In the days that followed its tragic sinking in the North Atlantic, the Titanic came to symbolize different things to different groups. Many perceived the ship to be a modern incarnation of the Tower of Babel. The sinking represented God’s unwillingness to allow man to build any edifice of invincibility or to seek salvation through technology. The frequent boasts of Titanic's indestructibility by builders and promoters of the leviathan were viewed as a direct challenge to the Creator.
According to Charles Linden, pastor of the prominent Yarborough Presbyterian Church in New York, that calamitous night, when the White Star liner went down to the ocean floor, “was both the darkest and brightest night in modern maritime history.” In a sermon reprinted around the country on this day in 1912. “Where the sin of human presumption abounds, the grace of God abounds all the more,” he asserted.
Consequently, he argued that many Christians could take great solace in the profoundly moving examples of courage and bold manhood represented by the men who faithfully honored the command "women and children first," men who gave up their lives when they gave up their seats on the few available lifeboats. With only a few exceptions, he said, Titanic’s men willingly gave up their places for others, thus exemplifying the verse, "Greater love hath no man than he lay down his life for another."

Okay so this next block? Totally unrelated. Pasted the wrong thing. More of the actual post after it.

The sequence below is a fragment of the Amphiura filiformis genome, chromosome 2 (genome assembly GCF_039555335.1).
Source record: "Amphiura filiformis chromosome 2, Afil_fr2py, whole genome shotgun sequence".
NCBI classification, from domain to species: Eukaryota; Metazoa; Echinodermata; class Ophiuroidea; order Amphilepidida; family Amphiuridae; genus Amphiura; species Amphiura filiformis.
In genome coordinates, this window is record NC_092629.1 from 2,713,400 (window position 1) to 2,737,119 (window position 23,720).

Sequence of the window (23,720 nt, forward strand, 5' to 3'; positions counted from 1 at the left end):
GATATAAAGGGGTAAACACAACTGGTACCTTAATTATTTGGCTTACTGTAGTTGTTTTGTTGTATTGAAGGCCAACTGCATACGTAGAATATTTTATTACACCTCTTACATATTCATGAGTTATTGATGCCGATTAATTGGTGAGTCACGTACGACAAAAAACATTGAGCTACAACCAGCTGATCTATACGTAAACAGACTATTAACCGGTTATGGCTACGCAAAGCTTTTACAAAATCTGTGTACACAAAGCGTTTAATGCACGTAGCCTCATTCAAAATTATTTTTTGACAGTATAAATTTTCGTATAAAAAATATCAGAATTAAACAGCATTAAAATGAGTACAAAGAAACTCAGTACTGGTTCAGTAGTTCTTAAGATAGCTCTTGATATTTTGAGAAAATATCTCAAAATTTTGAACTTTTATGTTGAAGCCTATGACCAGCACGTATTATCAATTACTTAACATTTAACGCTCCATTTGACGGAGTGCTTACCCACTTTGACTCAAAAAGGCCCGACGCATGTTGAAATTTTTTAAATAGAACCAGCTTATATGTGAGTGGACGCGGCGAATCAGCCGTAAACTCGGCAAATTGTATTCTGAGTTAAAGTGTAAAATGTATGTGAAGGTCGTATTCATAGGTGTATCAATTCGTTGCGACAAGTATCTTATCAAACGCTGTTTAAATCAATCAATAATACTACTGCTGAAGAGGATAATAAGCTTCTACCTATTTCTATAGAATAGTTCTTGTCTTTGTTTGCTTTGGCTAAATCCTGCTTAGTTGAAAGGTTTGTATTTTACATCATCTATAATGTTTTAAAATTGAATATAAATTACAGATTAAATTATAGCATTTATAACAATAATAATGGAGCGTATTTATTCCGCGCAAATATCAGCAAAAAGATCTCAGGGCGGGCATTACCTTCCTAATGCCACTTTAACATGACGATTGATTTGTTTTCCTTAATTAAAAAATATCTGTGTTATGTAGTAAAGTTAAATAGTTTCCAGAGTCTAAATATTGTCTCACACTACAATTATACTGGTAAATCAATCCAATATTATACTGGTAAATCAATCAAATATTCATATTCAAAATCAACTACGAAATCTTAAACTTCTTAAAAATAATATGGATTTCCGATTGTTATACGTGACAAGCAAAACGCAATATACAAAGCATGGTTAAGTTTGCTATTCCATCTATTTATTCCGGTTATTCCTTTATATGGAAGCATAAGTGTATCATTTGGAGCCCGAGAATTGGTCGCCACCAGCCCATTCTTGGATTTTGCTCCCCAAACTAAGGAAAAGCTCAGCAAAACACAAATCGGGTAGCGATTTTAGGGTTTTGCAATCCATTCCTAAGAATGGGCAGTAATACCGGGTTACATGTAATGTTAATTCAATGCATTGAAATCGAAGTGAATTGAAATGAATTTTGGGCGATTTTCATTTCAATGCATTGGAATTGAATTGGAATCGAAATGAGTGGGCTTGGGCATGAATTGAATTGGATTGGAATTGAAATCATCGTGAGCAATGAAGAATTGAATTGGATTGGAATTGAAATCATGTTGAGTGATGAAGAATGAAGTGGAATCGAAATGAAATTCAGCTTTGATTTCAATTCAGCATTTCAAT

The most poignant examples Linden cited came from the many incidents in which families were split up. Husbands literally looked into the eyes of their wives and children, whispered tender last words, and lowered their families into lifeboats with the full realization that they would never see them again. Thus, he argued “One of Titanic's greatest ironies was that she became a symbol of duty and faith.”
The suffragettes of 1912 had another opinion. To them the Titanic was a symbol of patriarchal oppression. They reacted negatively to Linden’s sermon. The philosophy that man should be protector and defender of womankind was a fundamental impediment to their cause. They resented the fact that the suffragette movement was criticized by newspapers which ran articles asking questions like "Boats or votes?" Consequently, feminists argued that the policy "women and children first," which had insured a death ratio of nine men for every one woman on the Titanic, was little more than a patriarchal sentiment that hid an agenda of suppression. Leading suffragettes actually argued that Titanic women were wrong to have accepted seats on the boats from men.
The more things change, the more they stay the same.